NEW YORK (AP) — Former Alaska Gov. Sarah Palin’s lawyer seemed to be fishing for an apology as he grilled an editorial page editor at The New York Times in a federal courtroom on Wednesday.
Attorney Kenneth Turkel questioned Times editorial page editor James Bennet over his role in the creation of a June editorial about gun control after a shooter opened fire on Republican lawmakers in Virginia, wounding U.S. Rep. Steve Scalise.
The editorial, titled “America’s Lethal Politics,” was corrected twice after some readers complained that it appeared to blame a political action committee belonging to Palin, a former Republican vice presidential candidate, for “political incitement” before the 2011 shooting of then-Arizona U.S. Rep. Gabby Giffords.
Turkel noted that the Times never mentioned Palin, who was not in court Wednesday, by name in its online corrections or in a statement Bennet issued after the editorial was published.
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“Did you apologize to her?” the lawyer asked Bennet.
“We did not apologize to her,” Bennet responded at a Manhattan hearing called by U.S. District Judge Jed Rakoff to help him decide by the end of August whether the lawsuit can proceed to a stage that would let Palin’s lawyers obtain emails and other potential evidence from the Times.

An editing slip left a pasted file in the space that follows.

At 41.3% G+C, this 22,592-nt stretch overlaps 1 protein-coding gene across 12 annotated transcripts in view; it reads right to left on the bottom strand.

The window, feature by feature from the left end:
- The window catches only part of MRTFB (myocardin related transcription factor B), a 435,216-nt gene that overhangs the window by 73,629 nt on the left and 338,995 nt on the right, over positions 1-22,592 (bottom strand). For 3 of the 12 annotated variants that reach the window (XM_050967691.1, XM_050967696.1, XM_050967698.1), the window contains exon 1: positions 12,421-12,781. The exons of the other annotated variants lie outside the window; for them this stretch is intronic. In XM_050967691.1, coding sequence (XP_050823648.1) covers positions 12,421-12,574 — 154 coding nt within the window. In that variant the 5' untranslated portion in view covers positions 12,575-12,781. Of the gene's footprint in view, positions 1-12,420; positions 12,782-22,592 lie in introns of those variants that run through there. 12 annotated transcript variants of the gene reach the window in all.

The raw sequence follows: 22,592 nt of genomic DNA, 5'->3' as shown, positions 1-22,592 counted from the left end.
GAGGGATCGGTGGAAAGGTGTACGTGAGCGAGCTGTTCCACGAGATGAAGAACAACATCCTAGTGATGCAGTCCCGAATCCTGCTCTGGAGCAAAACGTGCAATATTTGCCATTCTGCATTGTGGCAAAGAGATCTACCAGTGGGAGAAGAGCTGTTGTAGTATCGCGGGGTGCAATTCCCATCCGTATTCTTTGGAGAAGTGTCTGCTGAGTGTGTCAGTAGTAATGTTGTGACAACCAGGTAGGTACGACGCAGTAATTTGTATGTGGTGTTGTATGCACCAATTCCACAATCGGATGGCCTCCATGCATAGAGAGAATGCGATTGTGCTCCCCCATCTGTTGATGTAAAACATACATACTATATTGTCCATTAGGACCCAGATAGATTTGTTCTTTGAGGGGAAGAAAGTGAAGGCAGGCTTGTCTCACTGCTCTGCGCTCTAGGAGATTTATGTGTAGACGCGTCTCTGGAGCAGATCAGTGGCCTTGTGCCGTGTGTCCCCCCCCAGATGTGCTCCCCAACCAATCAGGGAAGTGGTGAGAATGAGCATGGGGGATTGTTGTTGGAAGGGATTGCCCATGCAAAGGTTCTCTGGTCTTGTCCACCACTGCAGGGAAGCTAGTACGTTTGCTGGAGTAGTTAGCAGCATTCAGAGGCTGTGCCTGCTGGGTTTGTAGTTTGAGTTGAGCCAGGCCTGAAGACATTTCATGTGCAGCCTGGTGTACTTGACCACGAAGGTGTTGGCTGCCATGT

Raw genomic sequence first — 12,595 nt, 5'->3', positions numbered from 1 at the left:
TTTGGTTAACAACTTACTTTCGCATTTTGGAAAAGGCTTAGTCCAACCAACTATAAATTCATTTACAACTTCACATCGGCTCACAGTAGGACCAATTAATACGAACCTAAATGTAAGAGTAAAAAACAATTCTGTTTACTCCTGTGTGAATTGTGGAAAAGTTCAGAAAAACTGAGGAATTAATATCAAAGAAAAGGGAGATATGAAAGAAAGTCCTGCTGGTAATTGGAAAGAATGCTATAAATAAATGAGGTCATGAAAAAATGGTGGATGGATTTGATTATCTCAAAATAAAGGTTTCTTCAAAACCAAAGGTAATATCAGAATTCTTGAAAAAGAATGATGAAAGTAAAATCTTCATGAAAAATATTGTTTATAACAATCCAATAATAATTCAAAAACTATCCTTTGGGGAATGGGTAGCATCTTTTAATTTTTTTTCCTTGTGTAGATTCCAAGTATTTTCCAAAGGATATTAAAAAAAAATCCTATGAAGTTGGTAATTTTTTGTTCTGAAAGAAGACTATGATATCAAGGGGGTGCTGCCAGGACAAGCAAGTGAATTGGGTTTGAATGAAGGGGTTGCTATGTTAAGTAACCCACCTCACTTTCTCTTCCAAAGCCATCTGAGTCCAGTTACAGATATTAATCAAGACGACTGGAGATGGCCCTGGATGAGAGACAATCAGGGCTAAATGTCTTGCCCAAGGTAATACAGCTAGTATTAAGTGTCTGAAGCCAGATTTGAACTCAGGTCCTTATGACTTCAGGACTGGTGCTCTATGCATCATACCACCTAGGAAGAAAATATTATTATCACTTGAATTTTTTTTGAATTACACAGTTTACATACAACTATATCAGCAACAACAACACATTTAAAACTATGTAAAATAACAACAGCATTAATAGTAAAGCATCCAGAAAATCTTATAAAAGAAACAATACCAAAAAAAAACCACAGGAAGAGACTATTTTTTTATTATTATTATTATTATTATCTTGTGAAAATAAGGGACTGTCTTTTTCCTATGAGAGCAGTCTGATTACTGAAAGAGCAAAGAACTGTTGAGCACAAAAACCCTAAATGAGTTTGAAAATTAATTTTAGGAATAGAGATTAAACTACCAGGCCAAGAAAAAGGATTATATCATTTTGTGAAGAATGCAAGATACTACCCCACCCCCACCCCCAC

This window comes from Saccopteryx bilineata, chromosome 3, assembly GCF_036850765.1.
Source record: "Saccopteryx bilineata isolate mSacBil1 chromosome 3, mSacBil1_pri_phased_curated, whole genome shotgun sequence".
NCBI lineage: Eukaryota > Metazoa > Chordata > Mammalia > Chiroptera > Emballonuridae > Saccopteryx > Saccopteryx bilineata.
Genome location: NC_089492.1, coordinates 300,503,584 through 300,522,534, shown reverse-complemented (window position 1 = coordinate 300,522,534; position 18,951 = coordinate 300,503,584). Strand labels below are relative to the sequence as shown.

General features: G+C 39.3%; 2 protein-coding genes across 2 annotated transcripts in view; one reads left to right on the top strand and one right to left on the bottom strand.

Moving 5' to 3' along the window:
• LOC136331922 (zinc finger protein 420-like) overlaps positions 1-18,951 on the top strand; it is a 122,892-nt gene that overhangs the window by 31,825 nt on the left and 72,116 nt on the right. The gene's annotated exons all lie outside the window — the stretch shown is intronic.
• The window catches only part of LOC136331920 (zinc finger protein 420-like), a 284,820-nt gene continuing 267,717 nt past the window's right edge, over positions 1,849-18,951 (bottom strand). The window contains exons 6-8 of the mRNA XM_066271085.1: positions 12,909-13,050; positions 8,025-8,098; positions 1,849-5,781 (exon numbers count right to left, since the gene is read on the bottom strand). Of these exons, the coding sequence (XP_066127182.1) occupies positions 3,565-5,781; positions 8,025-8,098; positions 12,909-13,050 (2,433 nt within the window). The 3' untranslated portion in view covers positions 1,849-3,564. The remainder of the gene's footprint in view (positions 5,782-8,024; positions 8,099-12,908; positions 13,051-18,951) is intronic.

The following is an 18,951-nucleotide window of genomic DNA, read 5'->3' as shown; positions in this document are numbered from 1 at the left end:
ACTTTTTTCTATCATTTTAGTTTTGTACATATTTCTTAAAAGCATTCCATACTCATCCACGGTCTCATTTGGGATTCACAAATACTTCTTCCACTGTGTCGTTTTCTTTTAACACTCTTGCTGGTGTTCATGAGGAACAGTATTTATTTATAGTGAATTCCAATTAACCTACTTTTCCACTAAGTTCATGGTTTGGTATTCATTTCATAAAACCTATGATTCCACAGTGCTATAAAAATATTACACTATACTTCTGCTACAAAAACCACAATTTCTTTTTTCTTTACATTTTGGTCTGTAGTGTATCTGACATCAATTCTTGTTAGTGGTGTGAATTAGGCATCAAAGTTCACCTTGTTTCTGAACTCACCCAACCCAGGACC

The subject of an apology has arisen before. In her lawsuit, Palin’s lawyers complained that the newspaper had “an unwavering refusal to issue a meaningful apology to Mrs. Palin.” The lawsuit, which seeks unspecified damages, also said the Times failed to “issue a public apology to Mrs. Palin for stating that she incited murder.”
In court papers, the Times said the editorial “does not attribute any conduct to Mrs. Palin.”
The piece originally accused a Palin political action committee of distributing a map depicting Democratic lawmakers beneath crosshairs.
Later, the newspaper issued a correction noting that the map actually showed electoral districts, not people, in crosshairs.
The Times also said in the June 16 correction that the editorial “incorrectly stated that a link existed between political rhetoric and the 2011 shooting.”
During testimony, Bennet cited deadline pressures as he explained that he did not personally research the information about Palin’s political action committee before approving the editorial’s publication. He said he believed the editorial was accurate when it was published.
He said he began working on correcting the editorial at 5 a.m. the following day after reading complaints from readers.
“We were scrambling, I will say, a little bit,” Bennet said. “I was doing 10 other things that day.”
Turkel attempted to discredit Bennet, suggesting that he might have been influenced by the fact that Palin last year had endorsed an opponent of his brother, U.S. Sen. Michael Bennet, a Colorado Democrat.